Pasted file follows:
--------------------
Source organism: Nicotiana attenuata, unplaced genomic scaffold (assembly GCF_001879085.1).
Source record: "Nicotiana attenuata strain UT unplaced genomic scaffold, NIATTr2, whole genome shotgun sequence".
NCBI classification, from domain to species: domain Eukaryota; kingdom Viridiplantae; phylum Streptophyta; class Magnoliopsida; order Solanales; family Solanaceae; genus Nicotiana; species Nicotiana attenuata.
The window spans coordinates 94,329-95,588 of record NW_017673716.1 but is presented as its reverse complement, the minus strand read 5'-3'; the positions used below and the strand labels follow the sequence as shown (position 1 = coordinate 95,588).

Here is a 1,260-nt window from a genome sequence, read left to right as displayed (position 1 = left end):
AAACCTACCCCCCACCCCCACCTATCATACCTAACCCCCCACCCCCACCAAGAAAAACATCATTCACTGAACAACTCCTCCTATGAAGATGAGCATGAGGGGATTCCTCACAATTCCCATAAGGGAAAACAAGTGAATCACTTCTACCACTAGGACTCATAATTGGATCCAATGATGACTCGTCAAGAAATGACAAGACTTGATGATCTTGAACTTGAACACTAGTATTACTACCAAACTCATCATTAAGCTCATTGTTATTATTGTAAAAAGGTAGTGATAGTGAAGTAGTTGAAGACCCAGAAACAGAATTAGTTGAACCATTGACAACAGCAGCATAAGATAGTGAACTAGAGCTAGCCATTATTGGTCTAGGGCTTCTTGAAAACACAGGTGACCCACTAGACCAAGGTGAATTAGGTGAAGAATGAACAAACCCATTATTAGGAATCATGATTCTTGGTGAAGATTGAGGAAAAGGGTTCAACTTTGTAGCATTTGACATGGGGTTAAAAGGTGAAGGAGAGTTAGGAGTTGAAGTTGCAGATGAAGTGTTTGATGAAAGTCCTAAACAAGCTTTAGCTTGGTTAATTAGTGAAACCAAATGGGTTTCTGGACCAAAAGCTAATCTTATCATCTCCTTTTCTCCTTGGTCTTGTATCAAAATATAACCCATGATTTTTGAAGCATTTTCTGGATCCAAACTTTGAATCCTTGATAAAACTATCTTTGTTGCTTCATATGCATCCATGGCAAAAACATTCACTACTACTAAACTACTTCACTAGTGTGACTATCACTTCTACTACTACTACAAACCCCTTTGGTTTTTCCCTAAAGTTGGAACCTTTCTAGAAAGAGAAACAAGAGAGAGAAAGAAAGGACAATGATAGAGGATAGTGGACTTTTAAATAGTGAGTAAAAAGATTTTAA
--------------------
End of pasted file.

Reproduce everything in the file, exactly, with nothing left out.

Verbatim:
Source organism: Nicotiana attenuata, unplaced genomic scaffold (assembly GCF_001879085.1).
Source record: "Nicotiana attenuata strain UT unplaced genomic scaffold, NIATTr2, whole genome shotgun sequence".
NCBI classification, from domain to species: domain Eukaryota; kingdom Viridiplantae; phylum Streptophyta; class Magnoliopsida; order Solanales; family Solanaceae; genus Nicotiana; species Nicotiana attenuata.
The window spans coordinates 94,329-95,588 of record NW_017673716.1 but is presented as its reverse complement, the minus strand read 5'-3'; the positions used below and the strand labels follow the sequence as shown (position 1 = coordinate 95,588).

Here is a 1,260-nt window from a genome sequence, read left to right as displayed (position 1 = left end):
AAACCTACCCCCCACCCCCACCTATCATACCTAACCCCCCACCCCCACCAAGAAAAACATCATTCACTGAACAACTCCTCCTATGAAGATGAGCATGAGGGGATTCCTCACAATTCCCATAAGGGAAAACAAGTGAATCACTTCTACCACTAGGACTCATAATTGGATCCAATGATGACTCGTCAAGAAATGACAAGACTTGATGATCTTGAACTTGAACACTAGTATTACTACCAAACTCATCATTAAGCTCATTGTTATTATTGTAAAAAGGTAGTGATAGTGAAGTAGTTGAAGACCCAGAAACAGAATTAGTTGAACCATTGACAACAGCAGCATAAGATAGTGAACTAGAGCTAGCCATTATTGGTCTAGGGCTTCTTGAAAACACAGGTGACCCACTAGACCAAGGTGAATTAGGTGAAGAATGAACAAACCCATTATTAGGAATCATGATTCTTGGTGAAGATTGAGGAAAAGGGTTCAACTTTGTAGCATTTGACATGGGGTTAAAAGGTGAAGGAGAGTTAGGAGTTGAAGTTGCAGATGAAGTGTTTGATGAAAGTCCTAAACAAGCTTTAGCTTGGTTAATTAGTGAAACCAAATGGGTTTCTGGACCAAAAGCTAATCTTATCATCTCCTTTTCTCCTTGGTCTTGTATCAAAATATAACCCATGATTTTTGAAGCATTTTCTGGATCCAAACTTTGAATCCTTGATAAAACTATCTTTGTTGCTTCATATGCATCCATGGCAAAAACATTCACTACTACTAAACTACTTCACTAGTGTGACTATCACTTCTACTACTACTACAAACCCCTTTGGTTTTTCCCTAAAGTTGGAACCTTTCTAGAAAGAGAAACAAGAGAGAGAAAGAAAGGACAATGATAGAGGATAGTGGACTTTTAAATAGTGAGTAAAAAGATTTTAA